Two years after 140 mph winds tore through eastern Iowa, the damage wrought is still visible. Some 65% of the local tree canopy was lost, the stumps and broken branches serving as a reminder of what was once there.
While these scars will be visible for years to come, grants from the Disaster Recovery Fund continue to help our community heal and recover.
Established within a week of the storm, the Disaster Recovery Fund initially made grants to provide basic needs to the community’s most vulnerable. Nonprofit organizations could apply to the fund, and grants were also made to meet needs identified by community partners, such as Linn Area Partners Active in Disaster (LAP-AID).
Working with LAP-AID, other funders and local leaders, the Community Foundation was able to help prioritize needs and increase recovery efficiency. This collaborative approach helped establish programs such as PATCH (Providing Assistance to Community Homeowners), which offers housing repairs, loan assistance and case support.
While it is difficult to say at any point that we have fully recovered from a disaster, we can say that the most pressing needs have been addressed. As such, the Disaster Recovery Fund is no longer accepting applications. This month, a final batch of grants totaling $293,000 has been made to support the purchase, planting and care of trees throughout Linn County.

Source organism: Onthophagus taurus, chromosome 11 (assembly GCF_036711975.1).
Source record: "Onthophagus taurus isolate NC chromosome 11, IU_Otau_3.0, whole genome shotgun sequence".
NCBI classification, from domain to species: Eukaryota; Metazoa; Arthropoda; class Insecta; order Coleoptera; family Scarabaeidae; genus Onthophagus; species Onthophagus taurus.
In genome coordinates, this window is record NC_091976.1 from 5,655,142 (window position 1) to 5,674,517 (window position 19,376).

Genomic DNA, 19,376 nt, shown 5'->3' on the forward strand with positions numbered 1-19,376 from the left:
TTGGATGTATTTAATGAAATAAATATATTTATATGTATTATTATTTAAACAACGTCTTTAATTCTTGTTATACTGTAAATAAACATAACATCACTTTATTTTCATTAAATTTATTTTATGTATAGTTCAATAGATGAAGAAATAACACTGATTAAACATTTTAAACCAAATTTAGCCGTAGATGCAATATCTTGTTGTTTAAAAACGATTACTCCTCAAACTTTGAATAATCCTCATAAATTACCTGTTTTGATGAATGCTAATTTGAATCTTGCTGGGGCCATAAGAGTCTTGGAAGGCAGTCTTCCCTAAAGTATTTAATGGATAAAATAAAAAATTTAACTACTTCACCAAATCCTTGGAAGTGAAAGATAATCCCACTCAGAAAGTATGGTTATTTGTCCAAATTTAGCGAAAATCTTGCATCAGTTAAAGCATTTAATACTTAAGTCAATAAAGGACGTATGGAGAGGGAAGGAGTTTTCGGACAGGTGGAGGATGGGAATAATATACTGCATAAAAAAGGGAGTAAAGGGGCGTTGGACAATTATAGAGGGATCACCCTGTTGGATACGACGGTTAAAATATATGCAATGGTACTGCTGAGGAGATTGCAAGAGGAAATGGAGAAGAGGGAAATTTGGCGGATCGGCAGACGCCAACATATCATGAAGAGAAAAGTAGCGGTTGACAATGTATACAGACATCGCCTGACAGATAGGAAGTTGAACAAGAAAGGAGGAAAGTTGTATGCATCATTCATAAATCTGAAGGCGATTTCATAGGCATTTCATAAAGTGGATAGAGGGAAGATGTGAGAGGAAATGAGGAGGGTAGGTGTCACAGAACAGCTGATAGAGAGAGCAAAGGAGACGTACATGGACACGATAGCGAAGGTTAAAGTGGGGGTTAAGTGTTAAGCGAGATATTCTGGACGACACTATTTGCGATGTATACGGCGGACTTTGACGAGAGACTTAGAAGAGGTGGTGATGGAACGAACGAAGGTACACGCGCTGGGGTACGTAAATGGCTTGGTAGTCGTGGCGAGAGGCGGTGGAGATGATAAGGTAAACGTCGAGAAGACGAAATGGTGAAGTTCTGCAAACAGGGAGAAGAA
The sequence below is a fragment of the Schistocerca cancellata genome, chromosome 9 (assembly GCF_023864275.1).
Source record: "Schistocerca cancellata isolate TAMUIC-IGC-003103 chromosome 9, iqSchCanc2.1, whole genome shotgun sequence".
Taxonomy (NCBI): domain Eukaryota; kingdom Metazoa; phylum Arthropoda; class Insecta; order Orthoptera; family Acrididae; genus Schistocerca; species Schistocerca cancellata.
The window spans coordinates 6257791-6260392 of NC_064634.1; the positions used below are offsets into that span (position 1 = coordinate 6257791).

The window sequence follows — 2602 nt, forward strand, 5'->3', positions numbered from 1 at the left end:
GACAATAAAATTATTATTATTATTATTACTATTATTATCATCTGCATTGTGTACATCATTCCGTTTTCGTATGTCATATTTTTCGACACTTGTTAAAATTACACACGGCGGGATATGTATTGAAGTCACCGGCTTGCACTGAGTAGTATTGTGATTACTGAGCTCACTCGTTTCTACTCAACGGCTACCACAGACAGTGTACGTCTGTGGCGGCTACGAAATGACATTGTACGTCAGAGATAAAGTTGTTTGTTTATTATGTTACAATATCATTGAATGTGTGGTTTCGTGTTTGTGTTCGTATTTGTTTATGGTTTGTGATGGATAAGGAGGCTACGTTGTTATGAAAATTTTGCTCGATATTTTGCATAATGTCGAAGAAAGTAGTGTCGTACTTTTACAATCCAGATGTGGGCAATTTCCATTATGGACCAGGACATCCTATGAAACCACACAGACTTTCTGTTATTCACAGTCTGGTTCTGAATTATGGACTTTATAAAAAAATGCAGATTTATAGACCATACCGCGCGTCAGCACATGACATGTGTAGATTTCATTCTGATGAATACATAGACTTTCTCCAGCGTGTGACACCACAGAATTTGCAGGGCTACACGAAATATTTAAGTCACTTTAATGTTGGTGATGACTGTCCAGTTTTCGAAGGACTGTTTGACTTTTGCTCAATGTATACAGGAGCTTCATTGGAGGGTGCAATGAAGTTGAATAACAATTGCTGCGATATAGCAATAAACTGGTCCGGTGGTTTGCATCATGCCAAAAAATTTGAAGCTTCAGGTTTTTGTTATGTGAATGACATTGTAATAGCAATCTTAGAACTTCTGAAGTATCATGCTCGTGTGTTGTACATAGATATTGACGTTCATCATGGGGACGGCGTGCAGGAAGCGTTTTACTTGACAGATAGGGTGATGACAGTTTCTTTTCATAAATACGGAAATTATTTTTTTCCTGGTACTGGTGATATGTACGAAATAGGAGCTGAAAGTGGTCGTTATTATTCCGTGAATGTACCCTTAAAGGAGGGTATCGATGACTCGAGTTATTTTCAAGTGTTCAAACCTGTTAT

“It will be a long time before our tree canopy is restored,” said Carrie Walker, Nonprofit Network Manager and 2022 LAP-AID Chair. “But like all trees, these are being planted for the next generation, and as a community we will get to watch them grow.”
Through recovery efforts after the 2008 flood and 2020 derecho, and through partnerships with regional and national organizations, the Community Foundation has learned a lot about philanthropy’s potential in disaster preparedness, response and recovery. In accordance with best practices in the field, a small portion of the Disaster Recovery Fund will remain available for future disasters, and the fund itself will serve as a readily available resource for when it is needed.
“Preparedness goes a long way in the immediate aftermath of a disaster,” Carrie said. “Having the Disaster Recovery Fund in place, ready to accept and distribute funds, will be a big help when our community eventually faces another disaster.”
Grants for Tree Purchase, Planting and Care
|City of Hiawatha||$10,000|
|City of Marion||$40,000|
|City of Mount Vernon||$5,000|
|Monarch Research Project (for trees in rural Linn County)||$13,000|
|Trees Forever (ReLeaf Cedar Rapids)||$225,000|